Looking back when did you start ‘working’ or earning a wage? If you are fortunate enough to grow up on a farm, work and play were often combined. While children raised in cities or towns can often pick up paper rounds or odd jobs rather easily. Other than the wage earned children can also learn life lessons, such as how to hold conversations with adults who aren’t family and timeliness.
Work is such a powerfully good thing in most people’s lives and it’s something we should get our kids hooked on as soon as we can. Work gets you from ‘wanting’ to ‘having’. It makes you feel good about yourself and raises your esteem in the eyes of others. The skills a teenager picks up at a job (even if the pay isn’t great) pay off over a lifetime and ingrain habits and ethics that will be of incredible benefit. The person who learns to always give his best shot, be punctual, diligent and absolutely trustworthy, has better credentials than someone with an IQ of 150 and a slack attitude.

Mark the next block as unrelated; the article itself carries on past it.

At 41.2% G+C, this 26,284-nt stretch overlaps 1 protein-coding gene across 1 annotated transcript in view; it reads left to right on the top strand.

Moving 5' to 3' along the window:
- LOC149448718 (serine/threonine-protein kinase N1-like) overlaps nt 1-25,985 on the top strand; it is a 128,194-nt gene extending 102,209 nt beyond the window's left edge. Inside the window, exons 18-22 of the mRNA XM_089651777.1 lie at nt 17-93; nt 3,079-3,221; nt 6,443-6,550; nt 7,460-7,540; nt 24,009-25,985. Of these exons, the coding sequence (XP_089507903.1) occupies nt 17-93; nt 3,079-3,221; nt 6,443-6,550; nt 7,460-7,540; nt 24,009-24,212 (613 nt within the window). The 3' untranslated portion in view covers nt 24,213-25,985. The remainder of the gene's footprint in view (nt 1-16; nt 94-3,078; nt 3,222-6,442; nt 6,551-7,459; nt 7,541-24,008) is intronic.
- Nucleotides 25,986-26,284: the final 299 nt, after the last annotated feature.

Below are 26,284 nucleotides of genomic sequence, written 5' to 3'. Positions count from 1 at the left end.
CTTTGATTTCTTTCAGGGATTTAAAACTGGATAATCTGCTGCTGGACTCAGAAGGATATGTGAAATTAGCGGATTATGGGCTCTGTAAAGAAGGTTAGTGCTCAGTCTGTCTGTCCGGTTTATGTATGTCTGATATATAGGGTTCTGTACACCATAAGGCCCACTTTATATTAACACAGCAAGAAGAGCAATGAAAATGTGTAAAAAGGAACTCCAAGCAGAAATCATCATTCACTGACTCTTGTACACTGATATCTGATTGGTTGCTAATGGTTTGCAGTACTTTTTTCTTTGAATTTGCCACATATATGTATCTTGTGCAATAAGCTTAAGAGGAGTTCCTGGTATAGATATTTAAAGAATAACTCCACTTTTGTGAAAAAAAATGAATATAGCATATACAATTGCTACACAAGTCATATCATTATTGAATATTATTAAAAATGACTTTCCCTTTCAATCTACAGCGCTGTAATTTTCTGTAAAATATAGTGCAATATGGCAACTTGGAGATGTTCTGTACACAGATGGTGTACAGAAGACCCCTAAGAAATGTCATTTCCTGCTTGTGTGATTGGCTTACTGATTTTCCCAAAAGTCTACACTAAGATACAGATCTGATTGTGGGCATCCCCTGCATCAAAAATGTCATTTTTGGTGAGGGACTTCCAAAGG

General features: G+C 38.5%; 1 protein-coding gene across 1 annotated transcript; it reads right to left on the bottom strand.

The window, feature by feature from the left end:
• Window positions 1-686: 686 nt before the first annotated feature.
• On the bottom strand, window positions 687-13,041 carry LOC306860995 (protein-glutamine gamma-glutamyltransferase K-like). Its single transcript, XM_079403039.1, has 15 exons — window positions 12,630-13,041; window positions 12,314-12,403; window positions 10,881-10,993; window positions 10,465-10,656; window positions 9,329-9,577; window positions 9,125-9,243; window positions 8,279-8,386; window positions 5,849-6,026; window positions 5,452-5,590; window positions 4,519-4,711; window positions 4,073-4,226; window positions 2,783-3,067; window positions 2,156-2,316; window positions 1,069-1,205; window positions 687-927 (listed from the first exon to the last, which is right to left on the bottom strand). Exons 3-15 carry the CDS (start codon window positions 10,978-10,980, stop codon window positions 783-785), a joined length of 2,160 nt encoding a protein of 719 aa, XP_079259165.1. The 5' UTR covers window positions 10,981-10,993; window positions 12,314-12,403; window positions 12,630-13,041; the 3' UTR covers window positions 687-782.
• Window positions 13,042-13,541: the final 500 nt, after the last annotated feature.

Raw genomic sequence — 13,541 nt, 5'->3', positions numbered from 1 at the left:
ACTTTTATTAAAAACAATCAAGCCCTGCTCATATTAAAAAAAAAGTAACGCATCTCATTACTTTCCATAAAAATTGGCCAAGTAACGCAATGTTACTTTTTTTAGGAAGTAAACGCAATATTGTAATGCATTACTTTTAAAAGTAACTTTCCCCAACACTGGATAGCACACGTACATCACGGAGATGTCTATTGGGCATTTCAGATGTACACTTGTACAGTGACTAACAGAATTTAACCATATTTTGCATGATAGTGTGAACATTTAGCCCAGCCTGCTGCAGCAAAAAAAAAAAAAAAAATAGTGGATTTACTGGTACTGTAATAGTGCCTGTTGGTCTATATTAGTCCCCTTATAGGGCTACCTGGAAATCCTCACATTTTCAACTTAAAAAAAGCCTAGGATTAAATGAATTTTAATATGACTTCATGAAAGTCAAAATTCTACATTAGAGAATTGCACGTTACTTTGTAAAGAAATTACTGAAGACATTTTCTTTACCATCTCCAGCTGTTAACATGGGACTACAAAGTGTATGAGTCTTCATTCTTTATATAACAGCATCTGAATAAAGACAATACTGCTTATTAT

If we let our teenagers just be an idle leisure class, it robs them of vital training and significance. Work helps to give life meaning. It gives you a sense of achievement and it brings you into teamwork. Most goals and rewards are achieved through work.
Admittedly, the types of jobs teens usually get are not ones we would envy – flipping burgers, stacking shelves, pushing brooms. But any work is an essential first step towards higher goals. There are lots of things in life that are more important than work – relationships, family, social causes, and service to humanity. Work helps to develop discipline and with self-discipline, you can pursue all these others well and with longevity.
John Cowan, The Parenting Place
Improving and equipping families to thrive.
Read more from John and The Parenting place here.